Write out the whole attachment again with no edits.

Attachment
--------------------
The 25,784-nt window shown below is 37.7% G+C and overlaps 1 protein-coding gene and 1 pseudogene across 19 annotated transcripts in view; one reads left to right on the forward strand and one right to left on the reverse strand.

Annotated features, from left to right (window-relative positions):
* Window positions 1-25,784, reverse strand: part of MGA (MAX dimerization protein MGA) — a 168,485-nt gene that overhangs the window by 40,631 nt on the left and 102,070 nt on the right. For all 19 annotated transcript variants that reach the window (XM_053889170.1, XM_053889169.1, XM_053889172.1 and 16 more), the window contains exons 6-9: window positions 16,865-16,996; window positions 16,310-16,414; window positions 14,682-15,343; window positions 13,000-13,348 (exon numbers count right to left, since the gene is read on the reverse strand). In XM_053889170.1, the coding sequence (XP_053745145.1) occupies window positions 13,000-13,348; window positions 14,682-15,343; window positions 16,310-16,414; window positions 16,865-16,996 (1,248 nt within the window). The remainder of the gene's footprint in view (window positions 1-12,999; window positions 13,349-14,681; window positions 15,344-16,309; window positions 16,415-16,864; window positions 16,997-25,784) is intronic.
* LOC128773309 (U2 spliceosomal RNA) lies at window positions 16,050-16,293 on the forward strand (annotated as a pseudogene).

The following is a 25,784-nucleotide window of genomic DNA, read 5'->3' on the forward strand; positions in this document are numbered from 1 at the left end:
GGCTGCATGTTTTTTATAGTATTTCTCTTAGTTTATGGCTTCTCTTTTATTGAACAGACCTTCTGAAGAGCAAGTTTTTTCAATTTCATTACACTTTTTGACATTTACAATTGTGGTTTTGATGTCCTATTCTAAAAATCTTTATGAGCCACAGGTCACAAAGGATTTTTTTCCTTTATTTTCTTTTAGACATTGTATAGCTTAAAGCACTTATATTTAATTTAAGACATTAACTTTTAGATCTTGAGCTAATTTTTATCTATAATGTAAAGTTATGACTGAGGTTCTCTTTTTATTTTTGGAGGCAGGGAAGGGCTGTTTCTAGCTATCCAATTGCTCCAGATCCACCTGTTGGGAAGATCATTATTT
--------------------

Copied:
The 25,784-nt window shown below is 37.7% G+C and overlaps 1 protein-coding gene and 1 pseudogene across 19 annotated transcripts in view; one reads left to right on the forward strand and one right to left on the reverse strand.

Annotated features, from left to right (window-relative positions):
* Window positions 1-25,784, reverse strand: part of MGA (MAX dimerization protein MGA) — a 168,485-nt gene that overhangs the window by 40,631 nt on the left and 102,070 nt on the right. For all 19 annotated transcript variants that reach the window (XM_053889170.1, XM_053889169.1, XM_053889172.1 and 16 more), the window contains exons 6-9: window positions 16,865-16,996; window positions 16,310-16,414; window positions 14,682-15,343; window positions 13,000-13,348 (exon numbers count right to left, since the gene is read on the reverse strand). In XM_053889170.1, the coding sequence (XP_053745145.1) occupies window positions 13,000-13,348; window positions 14,682-15,343; window positions 16,310-16,414; window positions 16,865-16,996 (1,248 nt within the window). The remainder of the gene's footprint in view (window positions 1-12,999; window positions 13,349-14,681; window positions 15,344-16,309; window positions 16,415-16,864; window positions 16,997-25,784) is intronic.
* LOC128773309 (U2 spliceosomal RNA) lies at window positions 16,050-16,293 on the forward strand (annotated as a pseudogene).

The following is a 25,784-nucleotide window of genomic DNA, read 5'->3' on the forward strand; positions in this document are numbered from 1 at the left end:
GGCTGCATGTTTTTTATAGTATTTCTCTTAGTTTATGGCTTCTCTTTTATTGAACAGACCTTCTGAAGAGCAAGTTTTTTCAATTTCATTACACTTTTTGACATTTACAATTGTGGTTTTGATGTCCTATTCTAAAAATCTTTATGAGCCACAGGTCACAAAGGATTTTTTTCCTTTATTTTCTTTTAGACATTGTATAGCTTAAAGCACTTATATTTAATTTAAGACATTAACTTTTAGATCTTGAGCTAATTTTTATCTATAATGTAAAGTTATGACTGAGGTTCTCTTTTTATTTTTGGAGGCAGGGAAGGGCTGTTTCTAGCTATCCAATTGCTCCAGATCCACCTGTTGGGAAGATCATTATTT